Macallan is one of the most storied single malts. The consummate sherried malt, it's one of the only widely popular malts that is also well respected among whisky geeks. Now, personally, I've never been a huge Macallan devotee, but I generally like the stuff, so when one of my whisky pals and blog commenters, the Regular Chumpington, offered me a sample of the 30 year old, I was more than happy to accept (he also took the professional quality bottle shot to the right - and see his own thoughts on Mac 30 on his new blog).
The Macallan 30 is 43% and goes for a whoppin' $1,000. Needless to say, I was looking forward to it. Unfortunately, I was disappointed.
The nose had grape juice and sweet sherry. The palate was quite sweet with sherry and soap and the finish went fruity. The whole thing was rather thin and lacking in complexity. When you pay $1,000 for a bottle of whisky (well, even when someone else pays $1,000 for it), you expect something profound. You expect to take pages and pages of notes, trying to document the complexities, the deep flavor profile, the ethereal notes that are hard to pin down. None of that was here. In fact, while I didn't do a side by side, my recollection is that the 18 year old is more complex on the palate that this one.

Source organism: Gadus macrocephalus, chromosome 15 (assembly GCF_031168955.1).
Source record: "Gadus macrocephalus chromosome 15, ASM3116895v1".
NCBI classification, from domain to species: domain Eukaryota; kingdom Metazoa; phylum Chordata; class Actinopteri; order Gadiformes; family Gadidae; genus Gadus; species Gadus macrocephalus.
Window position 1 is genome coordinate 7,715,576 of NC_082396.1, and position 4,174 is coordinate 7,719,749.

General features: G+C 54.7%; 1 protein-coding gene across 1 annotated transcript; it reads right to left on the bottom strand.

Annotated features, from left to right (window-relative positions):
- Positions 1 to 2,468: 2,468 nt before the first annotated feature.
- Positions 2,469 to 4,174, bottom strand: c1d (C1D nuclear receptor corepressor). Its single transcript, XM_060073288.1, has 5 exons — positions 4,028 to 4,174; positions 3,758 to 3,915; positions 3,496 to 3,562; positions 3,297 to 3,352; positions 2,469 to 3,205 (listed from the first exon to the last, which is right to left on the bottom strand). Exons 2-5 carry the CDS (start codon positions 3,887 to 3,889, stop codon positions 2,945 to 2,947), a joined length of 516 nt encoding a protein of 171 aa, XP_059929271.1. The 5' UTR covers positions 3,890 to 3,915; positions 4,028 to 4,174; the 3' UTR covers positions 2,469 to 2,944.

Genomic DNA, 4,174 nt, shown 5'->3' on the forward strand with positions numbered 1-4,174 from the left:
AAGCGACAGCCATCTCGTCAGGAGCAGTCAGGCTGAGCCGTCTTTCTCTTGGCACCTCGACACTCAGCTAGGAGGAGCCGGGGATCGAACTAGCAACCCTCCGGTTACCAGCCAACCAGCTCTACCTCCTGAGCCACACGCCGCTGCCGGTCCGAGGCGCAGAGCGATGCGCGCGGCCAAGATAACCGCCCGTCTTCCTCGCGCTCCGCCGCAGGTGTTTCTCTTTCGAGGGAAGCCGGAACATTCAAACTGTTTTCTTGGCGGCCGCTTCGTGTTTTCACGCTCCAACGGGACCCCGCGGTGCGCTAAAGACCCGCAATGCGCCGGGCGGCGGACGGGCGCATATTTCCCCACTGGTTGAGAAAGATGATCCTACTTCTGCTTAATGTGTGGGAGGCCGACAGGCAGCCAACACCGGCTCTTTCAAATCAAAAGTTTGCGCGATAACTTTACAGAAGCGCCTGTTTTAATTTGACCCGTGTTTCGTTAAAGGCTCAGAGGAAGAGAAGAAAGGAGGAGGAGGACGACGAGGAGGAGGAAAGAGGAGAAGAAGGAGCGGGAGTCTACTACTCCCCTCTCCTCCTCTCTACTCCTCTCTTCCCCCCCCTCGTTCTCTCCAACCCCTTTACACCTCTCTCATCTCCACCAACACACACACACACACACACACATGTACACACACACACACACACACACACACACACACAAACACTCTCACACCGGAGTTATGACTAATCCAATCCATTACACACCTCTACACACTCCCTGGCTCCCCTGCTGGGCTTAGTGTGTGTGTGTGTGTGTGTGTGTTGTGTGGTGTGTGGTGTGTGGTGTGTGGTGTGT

Now don't get me wrong. It wasn't a bad whisky. It was perfectly drinkable, but when you get up to the four figures (or even the three figures), you demand a lot more than something that is unobjectionable.
It seems like Macallan just phoned it in. Hey, they know people will pay huge bucks for a Macallan 30, so dump whatever old, imperfect casks they've got and bottle it up. Very disappointing. Come on Macallan, you can do better than that.